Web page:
Hermida placed on DL with fractured ribs

Hermida placed on DL with fractured ribs

BOSTON -- One week after his collision with teammate Adrian Beltre, Red Sox outfielder Jeremy Hermida learned that five of his left ribs were fractured. This after an MRI on Friday morning led to Hermida being placed on the disabled list.

If this whole story sounds a little familiar, it's because it is. Beltre had an eerily similar collision with Jacoby Ellsbury on April 9, and the leadoff man is currently on his second DL stint.

In both cases, Beltre's right knee powered into the left rib cage of his teammate.

"Guys have been talking -- we might have to get him on the UFC tour to see if he can take some of those knees to someone else," quipped Hermida. "But no, that's just one of those freak things, I'm sure he feels bad about it, too. It's just one of those things you can't avoid, and it's just a freak thing that I've never seen happen -- and unfortunately, it happened twice within a month and a half of each other."

The move of Hermida to the DL was part of a flurry of roster moves made by the Red Sox before Friday's game. Closer Jonathan Papelbon was activated from the bereavement/family medical emergency list. Righty reliever Joe Nelson, who had a 9.72 ERA in eight appearances, was designated for assignment. Righty reliever Scott Atchison was recalled from Triple-A Pawtucket.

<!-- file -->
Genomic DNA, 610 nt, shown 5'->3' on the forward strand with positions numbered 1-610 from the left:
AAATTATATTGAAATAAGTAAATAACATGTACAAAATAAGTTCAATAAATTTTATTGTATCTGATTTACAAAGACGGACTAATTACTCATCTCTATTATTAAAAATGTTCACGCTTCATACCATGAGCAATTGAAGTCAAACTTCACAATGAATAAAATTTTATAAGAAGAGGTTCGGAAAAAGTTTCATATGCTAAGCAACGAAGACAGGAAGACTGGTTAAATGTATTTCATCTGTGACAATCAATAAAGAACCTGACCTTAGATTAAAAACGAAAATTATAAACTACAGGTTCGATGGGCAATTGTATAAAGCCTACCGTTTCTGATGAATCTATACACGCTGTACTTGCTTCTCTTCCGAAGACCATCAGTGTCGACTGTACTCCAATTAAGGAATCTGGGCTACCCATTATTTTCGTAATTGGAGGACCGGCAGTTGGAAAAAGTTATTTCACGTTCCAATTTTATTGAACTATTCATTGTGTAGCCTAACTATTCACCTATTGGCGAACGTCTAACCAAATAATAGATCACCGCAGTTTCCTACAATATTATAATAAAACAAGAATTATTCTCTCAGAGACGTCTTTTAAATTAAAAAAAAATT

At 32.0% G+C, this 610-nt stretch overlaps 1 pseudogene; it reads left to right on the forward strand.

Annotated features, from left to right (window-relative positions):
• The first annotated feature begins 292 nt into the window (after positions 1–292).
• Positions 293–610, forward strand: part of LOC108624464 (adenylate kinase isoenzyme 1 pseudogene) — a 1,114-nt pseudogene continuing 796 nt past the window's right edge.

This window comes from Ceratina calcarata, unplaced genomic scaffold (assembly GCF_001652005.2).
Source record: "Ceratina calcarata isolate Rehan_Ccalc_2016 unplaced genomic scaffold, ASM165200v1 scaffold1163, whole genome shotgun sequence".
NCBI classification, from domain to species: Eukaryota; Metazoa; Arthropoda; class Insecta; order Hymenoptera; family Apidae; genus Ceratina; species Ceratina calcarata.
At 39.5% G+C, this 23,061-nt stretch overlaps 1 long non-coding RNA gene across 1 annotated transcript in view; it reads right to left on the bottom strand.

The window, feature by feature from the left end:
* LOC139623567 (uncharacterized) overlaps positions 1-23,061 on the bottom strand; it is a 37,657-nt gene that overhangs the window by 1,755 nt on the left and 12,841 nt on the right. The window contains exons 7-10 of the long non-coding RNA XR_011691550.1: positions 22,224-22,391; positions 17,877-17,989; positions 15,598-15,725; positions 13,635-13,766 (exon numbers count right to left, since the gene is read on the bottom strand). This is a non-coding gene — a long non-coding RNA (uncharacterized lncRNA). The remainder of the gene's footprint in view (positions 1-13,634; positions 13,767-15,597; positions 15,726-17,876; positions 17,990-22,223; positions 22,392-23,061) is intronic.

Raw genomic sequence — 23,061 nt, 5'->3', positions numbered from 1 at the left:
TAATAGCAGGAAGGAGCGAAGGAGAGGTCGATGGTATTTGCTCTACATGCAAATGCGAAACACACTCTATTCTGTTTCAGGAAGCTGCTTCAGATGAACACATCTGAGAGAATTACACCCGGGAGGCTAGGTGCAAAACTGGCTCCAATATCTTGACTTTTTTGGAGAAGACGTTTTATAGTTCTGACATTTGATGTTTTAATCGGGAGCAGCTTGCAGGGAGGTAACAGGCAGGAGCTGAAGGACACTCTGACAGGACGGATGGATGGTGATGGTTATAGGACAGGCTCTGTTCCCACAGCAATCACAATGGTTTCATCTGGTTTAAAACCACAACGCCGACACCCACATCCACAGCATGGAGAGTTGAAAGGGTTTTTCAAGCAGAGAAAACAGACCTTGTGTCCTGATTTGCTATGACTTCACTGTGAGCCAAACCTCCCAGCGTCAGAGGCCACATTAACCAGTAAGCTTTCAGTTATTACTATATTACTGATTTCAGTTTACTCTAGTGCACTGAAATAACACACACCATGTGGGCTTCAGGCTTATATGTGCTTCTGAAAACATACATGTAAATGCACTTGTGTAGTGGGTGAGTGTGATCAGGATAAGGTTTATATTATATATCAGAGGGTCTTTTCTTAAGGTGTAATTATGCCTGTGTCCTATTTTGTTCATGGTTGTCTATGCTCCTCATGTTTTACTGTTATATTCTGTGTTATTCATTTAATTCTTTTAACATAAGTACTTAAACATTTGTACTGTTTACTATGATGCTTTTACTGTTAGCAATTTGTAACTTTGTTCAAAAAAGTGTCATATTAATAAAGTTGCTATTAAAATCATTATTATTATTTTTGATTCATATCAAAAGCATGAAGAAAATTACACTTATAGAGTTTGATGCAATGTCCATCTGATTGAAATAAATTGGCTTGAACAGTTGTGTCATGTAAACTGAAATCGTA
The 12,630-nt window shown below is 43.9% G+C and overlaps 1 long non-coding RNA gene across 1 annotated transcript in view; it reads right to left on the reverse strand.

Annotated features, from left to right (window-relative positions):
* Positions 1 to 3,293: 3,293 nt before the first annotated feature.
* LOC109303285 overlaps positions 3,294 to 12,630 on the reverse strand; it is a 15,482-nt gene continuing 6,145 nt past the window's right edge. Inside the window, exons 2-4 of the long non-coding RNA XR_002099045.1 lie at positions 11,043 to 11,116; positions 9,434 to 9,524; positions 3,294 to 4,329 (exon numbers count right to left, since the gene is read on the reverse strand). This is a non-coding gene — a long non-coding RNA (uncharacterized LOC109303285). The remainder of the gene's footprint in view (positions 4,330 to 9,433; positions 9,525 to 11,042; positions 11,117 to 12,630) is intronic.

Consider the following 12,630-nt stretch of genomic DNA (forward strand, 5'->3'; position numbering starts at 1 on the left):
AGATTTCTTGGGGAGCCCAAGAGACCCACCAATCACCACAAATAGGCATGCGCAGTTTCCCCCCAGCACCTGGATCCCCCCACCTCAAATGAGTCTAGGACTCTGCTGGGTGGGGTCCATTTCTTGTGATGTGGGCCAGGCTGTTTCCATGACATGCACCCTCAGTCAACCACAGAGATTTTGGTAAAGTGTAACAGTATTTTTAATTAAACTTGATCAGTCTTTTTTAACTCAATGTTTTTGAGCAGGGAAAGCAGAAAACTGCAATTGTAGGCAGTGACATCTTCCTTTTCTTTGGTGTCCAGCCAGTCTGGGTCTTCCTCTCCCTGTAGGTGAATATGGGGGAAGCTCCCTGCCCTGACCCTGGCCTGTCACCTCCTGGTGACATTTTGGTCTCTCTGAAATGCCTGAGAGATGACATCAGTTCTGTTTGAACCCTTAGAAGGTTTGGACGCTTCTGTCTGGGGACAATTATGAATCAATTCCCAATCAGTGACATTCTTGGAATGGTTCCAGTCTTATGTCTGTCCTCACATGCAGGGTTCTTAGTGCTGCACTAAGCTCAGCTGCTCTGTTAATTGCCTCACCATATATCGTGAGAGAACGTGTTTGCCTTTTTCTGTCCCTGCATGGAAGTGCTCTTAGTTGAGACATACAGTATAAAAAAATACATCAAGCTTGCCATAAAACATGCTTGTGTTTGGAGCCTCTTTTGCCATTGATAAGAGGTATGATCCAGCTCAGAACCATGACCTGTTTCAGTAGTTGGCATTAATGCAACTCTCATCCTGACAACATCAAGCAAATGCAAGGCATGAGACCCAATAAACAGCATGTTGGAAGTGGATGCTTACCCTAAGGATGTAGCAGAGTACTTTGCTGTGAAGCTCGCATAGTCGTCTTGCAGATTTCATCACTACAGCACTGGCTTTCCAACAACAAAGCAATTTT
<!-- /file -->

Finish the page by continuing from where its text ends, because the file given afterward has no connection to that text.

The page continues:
Hermida had actually been reporting some improvement before learning of the fracture. The hope is that the injury won't keep him out much longer than the 15 days of his DL stint.

"I hope so, I hope so," said Hermida. "I'd like to keep that optimism throughout the whole time. I hope so. I'll just take it day by day and do as much as I can on that day, and as long as I'm not setting myself back and feeling worse the next day, I'll do as much as we possibly can every day."

Hermida missed four games following the collision, and he returned to the lineup Wednesday night. However, that was the only game he played before going on the disabled list.

"I was definitely feeling some significant pain from it, but I was willing to go through as much as I could as long as I wasn't setting myself back," Hermida said. "That's what I tried to do the other day. Unfortunately after playing the other day, it got a little bit worse, and that's when I felt the need to check it out a little more."

He admits that it is highly rare for the Red Sox to have two such collisions in the same season.

"To have that happen to two guys on the same team on the same play, saying that's a freak thing might even be an understatement," Hermida said. "I think you see that play happen a lot -- where nobody can really call it because you want to be sure you can get there -- and one guy goes high and one goes low. That's happened to me before. It's happened to almost every outfielder or corner infielder, I'm sure. Just what happened to both of us is just a freak thing. Accept it, move forward and try to do the best you can each day."